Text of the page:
Toxicodendron radicans(syn. Rhus toxicodendron, Rhus radicans; Poison ivy) is a plant in the family Anacardiaceae. The name is sometimes spelled "Poison-ivy" in an attempt to indicate that the plant is not a true Ivy (Hedera). It is a woody vine that is well known for its ability to produce urushiol, a skin irritant that causes an itching rash for most people, technically known as urushiol-induced contact dermatitis.
It grows throughout much of North America, including all Canadian provinces except Newfoundland (and the Territories) and all U.S. states except Alaska, Hawai‘i, and California (which instead houses Poison-Oak, a very similar plant), as well as in the mountainous areas of Mexico up to around 5,000 ft (see caquistle or caxuistle — the Nahua term), and is normally found in wooded areas, especially along edge areas. It also grows in exposed rocky areas and in open fields and disturbed areas. It also grows as a forest understory plant, although it is only somewhat shade tolerant. The plant is extremely common in suburban and exurban areas of New England, the Mid-Atlantic and Southeastern United States. It rarely grows at altitudes above 1,500 meters (5,000 ft), although the altitude limit varies in different locations. The plants can grow as a shrub up to about 1.2 meters (4 ft) tall, as a groundcover 10–25 centimeters (4–10 in) high, or as a climbing vine on various supports. Older vines on substantial supports send out lateral branches that may at first be mistaken for tree limbs.
It is not particularly sensitive to soil moisture, although it does not grow in desert or arid conditions. It grows in a wide variety of soil types, and soil pH from 6.0 (acidic) to 7.9 (moderately alkaline). It can grow in areas subject to seasonal flooding or brackish water.
It is more common now than when Europeans first entered North America. Real estate development adjacent to wild, undeveloped land has engendered "edge effects," enabling poison ivy to form vast, lush colonies in such places. It is listed as a noxious weed in the U.S. states of Minnesota and Michigan and the Canadian province of Ontario.Top ^
|Poison ivy flowers||Box Elder on the left, poison ivy on the right|
The leaves are ternate with three almond-shaped leaflets. The berries (actually drupes) are a grayish-white color and are a favorite winter food of some birds. This is the basis of mnemonics such as "Leaves of three, let it be; leaves of four, eat some more"; variants include "... hairy vine, no friend of mine", "... berries white, run in fright" and "... berries white, danger in sight".
|Poison ivy vine with typical reddish "hairs"|
The color ranges from light green (usually the younger leaves) to dark green (mature leaves), turning bright red in fall; though other sources say leaves are red when young, turn green through maturity, then back to red, orange, or yellow in the fall. The leaflets of mature leaves are somewhat shiny. The leaflets are 3-12 cm long, rarely up to 30 cm. Each leaflet has a few or no teeth along its edge, and the leaf surface is smooth. Leaflet clusters are alternate on the vine, and the plant has no thorns. These three characteristics are sufficient to positively identify the plant: (a) clusters of three leaflets, (b) alternate, and (c) lack of thorns. If it is growing up the trunk of a tree, the presence of copious root-hairs will identify it, leading to the "hairy vine, no friend of mine" warning.
Poison ivy spreads both vegetatively and sexually. The vines put down adventitious roots, or the plant can spread from rhizomes or root crowns. The plant flowers in May to July and produces mature fruits by August to November. Seeds are spread mainly by animals, and are viable after passing through the digestive tract of birds.Top ^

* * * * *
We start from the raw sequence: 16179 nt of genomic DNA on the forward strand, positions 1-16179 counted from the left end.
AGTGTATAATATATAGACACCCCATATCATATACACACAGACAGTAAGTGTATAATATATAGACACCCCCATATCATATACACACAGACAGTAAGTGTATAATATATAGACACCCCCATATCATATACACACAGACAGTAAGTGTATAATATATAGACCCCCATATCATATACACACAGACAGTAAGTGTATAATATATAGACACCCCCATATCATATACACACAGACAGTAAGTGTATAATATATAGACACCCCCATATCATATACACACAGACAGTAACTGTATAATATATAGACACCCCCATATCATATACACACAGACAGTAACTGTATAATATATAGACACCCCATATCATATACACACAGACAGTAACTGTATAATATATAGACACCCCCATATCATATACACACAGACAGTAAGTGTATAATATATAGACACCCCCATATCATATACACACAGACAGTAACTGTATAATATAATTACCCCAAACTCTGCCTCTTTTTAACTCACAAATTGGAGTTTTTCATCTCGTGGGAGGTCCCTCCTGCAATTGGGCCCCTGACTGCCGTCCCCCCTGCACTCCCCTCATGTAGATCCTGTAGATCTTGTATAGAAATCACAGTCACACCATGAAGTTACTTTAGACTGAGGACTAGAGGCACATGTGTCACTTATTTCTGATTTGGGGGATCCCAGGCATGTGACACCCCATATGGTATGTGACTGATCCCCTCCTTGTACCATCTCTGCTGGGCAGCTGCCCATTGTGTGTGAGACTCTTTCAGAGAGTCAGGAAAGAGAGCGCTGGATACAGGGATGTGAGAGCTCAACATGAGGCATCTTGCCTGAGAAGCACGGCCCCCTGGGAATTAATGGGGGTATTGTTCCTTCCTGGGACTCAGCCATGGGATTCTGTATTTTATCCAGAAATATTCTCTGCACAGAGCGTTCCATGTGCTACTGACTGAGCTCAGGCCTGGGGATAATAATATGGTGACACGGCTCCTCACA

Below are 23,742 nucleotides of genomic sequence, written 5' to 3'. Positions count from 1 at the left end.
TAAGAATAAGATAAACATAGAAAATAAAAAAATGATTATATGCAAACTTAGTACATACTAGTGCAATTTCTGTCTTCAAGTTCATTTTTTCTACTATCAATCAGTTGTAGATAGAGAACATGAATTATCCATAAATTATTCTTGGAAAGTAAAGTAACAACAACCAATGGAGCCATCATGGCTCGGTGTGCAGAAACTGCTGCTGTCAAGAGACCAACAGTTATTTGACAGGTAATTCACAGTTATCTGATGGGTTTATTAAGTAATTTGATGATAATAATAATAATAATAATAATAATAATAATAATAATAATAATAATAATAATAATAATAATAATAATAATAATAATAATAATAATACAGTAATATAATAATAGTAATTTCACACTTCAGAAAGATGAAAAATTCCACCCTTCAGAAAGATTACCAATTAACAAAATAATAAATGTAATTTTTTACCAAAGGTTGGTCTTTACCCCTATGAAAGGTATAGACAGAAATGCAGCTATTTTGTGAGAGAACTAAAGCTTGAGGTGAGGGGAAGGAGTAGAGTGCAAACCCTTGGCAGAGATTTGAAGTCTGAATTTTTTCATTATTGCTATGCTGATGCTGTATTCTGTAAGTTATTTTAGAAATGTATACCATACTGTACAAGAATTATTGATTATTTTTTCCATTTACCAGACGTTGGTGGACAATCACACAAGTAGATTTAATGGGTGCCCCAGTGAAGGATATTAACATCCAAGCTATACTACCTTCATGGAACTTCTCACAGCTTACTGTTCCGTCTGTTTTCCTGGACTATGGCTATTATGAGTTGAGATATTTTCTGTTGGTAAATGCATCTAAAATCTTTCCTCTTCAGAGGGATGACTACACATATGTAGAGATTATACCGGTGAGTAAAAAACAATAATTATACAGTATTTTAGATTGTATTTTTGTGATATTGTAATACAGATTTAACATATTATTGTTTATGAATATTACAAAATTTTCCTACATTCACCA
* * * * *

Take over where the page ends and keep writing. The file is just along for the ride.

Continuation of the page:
The reaction caused by poison ivy, urushiol-induced contact dermatitis, is an allergic reaction. Around 15% to 30% of people have no allergic response, but most people will become sensitized with repeated or more concentrated exposure to urushiol. Reactions can progress to anaphylaxis.
Urushiol binds to the skin on contact, where it causes severe itching that develops into reddish colored inflammation or non-colored bumps, and then blistering. These lesions may be treated with calamine lotion, Burow solution compresses, or Aveeno baths to relieve discomfort. In severe cases, clear fluids ooze from open blistered sores and corticosteroids are the necessary treatment.
The oozing fluids released by itching blisters do not spread the poison. The appearance of a spreading rash indicates that some areas received more of the poison and reacted sooner than other areas or that contamination is still occurring from contact with objects to which the original poison was spread. The blisters and oozing result from blood vessels that develop gaps and leak fluid through the skin; if the skin is cooled, the vessels constrict and leak less. If poison ivy is burned and the smoke then inhaled, this rash will appear on the lining of the lungs, causing extreme pain and possibly fatal respiratory difficulty. If poison ivy is eaten, the digestive tract, airway, kidneys or other organs can be damaged. An untreated rash can last up to four weeks.
Urushiol oil can remain active for several years, so handling dead leaves or vines can cause a reaction. In addition, oil transferred from the plant to other objects (such as pet fur) can cause the rash if it comes into contact with the skin.
People who are sensitive to poison ivy can also experience a similar rash from mangoes. Mangoes are in the same family (Anacardiaceae) as poison ivy; the sap of the mango tree and skin of mangoes has a chemical compound similar to urushiol.
Similar reactions have been reported occasionally from contact with the related aromatic sumac or Japanese lacquer tree.